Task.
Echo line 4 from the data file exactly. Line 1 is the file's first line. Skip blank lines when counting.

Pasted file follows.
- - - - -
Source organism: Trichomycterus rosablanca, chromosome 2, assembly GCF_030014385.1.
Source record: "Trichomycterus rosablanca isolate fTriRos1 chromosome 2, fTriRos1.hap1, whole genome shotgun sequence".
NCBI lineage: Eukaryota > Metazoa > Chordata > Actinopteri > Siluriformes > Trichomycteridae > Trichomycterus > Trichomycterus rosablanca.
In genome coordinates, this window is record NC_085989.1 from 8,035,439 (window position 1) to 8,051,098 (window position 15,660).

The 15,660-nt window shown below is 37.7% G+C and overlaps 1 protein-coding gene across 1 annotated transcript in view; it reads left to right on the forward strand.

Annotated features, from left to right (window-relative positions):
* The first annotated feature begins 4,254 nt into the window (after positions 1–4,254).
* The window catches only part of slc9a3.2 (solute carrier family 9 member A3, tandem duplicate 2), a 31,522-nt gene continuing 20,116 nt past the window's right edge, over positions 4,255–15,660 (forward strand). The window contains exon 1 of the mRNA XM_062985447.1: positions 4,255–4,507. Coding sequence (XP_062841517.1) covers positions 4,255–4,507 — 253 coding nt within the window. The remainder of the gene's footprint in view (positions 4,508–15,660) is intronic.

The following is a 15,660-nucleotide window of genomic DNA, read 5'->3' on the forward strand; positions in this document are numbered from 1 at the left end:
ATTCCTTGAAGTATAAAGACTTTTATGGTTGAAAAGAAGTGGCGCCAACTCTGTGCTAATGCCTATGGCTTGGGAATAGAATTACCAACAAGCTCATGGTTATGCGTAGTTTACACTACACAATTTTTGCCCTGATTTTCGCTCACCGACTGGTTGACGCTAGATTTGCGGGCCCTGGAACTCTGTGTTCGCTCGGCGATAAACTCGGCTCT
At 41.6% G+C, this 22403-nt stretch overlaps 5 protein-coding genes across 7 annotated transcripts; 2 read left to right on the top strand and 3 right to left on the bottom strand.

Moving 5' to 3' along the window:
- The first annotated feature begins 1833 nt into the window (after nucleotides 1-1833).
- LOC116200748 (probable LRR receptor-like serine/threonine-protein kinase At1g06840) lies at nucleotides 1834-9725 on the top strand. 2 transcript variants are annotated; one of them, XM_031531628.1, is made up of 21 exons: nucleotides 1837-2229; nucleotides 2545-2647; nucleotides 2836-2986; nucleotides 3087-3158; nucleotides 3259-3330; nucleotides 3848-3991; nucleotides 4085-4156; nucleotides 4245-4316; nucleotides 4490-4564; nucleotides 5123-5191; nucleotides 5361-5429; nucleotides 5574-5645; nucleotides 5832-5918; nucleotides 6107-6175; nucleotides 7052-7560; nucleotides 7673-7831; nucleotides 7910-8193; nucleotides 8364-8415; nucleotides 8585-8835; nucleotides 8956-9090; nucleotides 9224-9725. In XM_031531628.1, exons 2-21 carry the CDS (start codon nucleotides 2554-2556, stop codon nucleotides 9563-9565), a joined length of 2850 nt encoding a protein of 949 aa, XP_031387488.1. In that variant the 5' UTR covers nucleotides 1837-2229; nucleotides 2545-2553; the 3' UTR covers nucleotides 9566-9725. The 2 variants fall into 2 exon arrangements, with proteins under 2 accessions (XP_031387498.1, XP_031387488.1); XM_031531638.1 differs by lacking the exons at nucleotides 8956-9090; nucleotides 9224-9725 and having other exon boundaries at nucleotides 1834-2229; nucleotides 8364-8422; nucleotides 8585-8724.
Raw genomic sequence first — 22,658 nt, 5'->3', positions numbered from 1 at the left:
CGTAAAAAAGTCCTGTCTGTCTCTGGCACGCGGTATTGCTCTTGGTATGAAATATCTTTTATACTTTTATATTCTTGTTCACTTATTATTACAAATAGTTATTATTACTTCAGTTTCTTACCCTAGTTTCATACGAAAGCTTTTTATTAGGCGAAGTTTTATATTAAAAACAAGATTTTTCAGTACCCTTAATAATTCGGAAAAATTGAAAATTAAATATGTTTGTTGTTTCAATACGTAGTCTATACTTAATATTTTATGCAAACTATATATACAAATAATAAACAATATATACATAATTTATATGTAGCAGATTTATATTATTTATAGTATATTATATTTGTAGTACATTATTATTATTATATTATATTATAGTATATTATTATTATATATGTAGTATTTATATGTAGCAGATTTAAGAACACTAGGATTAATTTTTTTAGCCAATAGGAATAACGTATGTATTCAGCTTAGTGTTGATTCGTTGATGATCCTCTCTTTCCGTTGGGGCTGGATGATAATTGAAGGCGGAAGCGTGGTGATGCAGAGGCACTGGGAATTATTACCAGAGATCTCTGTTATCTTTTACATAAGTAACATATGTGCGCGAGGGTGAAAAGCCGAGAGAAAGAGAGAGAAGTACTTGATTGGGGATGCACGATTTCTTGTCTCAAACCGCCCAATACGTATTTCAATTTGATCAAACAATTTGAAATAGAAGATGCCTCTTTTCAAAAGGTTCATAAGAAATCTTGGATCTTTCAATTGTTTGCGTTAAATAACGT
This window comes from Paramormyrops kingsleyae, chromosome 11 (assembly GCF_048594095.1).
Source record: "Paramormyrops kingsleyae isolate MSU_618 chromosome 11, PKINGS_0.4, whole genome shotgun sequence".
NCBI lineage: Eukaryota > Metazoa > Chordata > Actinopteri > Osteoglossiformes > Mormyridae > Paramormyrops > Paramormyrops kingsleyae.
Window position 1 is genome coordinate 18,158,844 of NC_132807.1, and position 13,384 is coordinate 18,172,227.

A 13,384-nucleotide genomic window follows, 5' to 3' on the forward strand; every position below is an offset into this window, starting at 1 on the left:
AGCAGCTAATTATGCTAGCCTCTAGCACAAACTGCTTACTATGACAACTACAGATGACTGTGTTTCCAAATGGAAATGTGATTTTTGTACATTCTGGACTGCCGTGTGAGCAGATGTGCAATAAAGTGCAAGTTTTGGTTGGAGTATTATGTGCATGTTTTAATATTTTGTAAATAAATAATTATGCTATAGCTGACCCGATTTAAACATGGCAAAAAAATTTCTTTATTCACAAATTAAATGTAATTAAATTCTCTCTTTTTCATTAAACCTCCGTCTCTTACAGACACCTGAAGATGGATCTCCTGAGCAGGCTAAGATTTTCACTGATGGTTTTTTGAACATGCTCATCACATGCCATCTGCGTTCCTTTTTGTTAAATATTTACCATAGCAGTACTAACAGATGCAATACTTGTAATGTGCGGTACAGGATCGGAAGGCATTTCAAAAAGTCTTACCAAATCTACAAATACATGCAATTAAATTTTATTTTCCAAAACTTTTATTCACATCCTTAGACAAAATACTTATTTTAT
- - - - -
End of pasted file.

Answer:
In genome coordinates, this window is record NC_085989.1 from 8,035,439 (window position 1) to 8,051,098 (window position 15,660).